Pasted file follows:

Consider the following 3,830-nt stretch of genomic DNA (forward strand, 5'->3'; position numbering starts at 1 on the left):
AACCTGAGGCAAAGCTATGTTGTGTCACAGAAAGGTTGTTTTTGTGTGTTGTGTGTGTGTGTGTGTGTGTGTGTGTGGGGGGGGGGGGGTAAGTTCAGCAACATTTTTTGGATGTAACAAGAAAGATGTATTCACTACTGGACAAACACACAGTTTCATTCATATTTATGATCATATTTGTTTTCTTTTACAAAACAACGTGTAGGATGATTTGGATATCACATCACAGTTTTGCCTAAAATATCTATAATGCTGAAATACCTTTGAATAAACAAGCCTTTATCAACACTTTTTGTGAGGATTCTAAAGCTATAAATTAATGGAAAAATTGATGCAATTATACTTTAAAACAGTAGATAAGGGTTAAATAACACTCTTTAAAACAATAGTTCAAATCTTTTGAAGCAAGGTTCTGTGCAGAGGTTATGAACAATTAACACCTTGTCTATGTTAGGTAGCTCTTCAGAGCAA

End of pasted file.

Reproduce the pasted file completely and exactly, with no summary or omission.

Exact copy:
Consider the following 3,830-nt stretch of genomic DNA (forward strand, 5'->3'; position numbering starts at 1 on the left):
AACCTGAGGCAAAGCTATGTTGTGTCACAGAAAGGTTGTTTTTGTGTGTTGTGTGTGTGTGTGTGTGTGTGTGTGTGGGGGGGGGGGGGTAAGTTCAGCAACATTTTTTGGATGTAACAAGAAAGATGTATTCACTACTGGACAAACACACAGTTTCATTCATATTTATGATCATATTTGTTTTCTTTTACAAAACAACGTGTAGGATGATTTGGATATCACATCACAGTTTTGCCTAAAATATCTATAATGCTGAAATACCTTTGAATAAACAAGCCTTTATCAACACTTTTTGTGAGGATTCTAAAGCTATAAATTAATGGAAAAATTGATGCAATTATACTTTAAAACAGTAGATAAGGGTTAAATAACACTCTTTAAAACAATAGTTCAAATCTTTTGAAGCAAGGTTCTGTGCAGAGGTTATGAACAATTAACACCTTGTCTATGTTAGGTAGCTCTTCAGAGCAA